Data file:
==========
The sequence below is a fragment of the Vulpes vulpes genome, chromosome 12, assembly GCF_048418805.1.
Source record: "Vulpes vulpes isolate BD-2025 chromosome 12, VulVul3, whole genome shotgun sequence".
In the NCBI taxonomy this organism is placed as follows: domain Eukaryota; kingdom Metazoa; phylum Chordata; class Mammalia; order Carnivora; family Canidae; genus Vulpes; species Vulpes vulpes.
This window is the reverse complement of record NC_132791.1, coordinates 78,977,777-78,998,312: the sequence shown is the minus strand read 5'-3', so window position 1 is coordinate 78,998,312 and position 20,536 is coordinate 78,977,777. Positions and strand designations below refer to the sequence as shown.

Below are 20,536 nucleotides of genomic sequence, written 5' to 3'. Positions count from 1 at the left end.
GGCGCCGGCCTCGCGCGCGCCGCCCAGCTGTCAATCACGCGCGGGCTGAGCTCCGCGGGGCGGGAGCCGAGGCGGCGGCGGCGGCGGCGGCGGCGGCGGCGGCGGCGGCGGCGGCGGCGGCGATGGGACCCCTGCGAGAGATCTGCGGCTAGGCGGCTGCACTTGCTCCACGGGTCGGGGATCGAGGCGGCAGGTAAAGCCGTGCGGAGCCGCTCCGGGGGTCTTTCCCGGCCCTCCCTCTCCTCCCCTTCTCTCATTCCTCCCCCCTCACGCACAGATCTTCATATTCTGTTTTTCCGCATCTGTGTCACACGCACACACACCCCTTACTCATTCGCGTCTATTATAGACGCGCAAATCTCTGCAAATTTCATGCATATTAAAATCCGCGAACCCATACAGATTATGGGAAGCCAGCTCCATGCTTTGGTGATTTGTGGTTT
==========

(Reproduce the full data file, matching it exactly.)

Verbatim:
The sequence below is a fragment of the Vulpes vulpes genome, chromosome 12, assembly GCF_048418805.1.
Source record: "Vulpes vulpes isolate BD-2025 chromosome 12, VulVul3, whole genome shotgun sequence".
In the NCBI taxonomy this organism is placed as follows: domain Eukaryota; kingdom Metazoa; phylum Chordata; class Mammalia; order Carnivora; family Canidae; genus Vulpes; species Vulpes vulpes.
This window is the reverse complement of record NC_132791.1, coordinates 78,977,777-78,998,312: the sequence shown is the minus strand read 5'-3', so window position 1 is coordinate 78,998,312 and position 20,536 is coordinate 78,977,777. Positions and strand designations below refer to the sequence as shown.

Below are 20,536 nucleotides of genomic sequence, written 5' to 3'. Positions count from 1 at the left end.
GGCGCCGGCCTCGCGCGCGCCGCCCAGCTGTCAATCACGCGCGGGCTGAGCTCCGCGGGGCGGGAGCCGAGGCGGCGGCGGCGGCGGCGGCGGCGGCGGCGGCGGCGGCGGCGGCGGCGGCGATGGGACCCCTGCGAGAGATCTGCGGCTAGGCGGCTGCACTTGCTCCACGGGTCGGGGATCGAGGCGGCAGGTAAAGCCGTGCGGAGCCGCTCCGGGGGTCTTTCCCGGCCCTCCCTCTCCTCCCCTTCTCTCATTCCTCCCCCCTCACGCACAGATCTTCATATTCTGTTTTTCCGCATCTGTGTCACACGCACACACACCCCTTACTCATTCGCGTCTATTATAGACGCGCAAATCTCTGCAAATTTCATGCATATTAAAATCCGCGAACCCATACAGATTATGGGAAGCCAGCTCCATGCTTTGGTGATTTGTGGTTT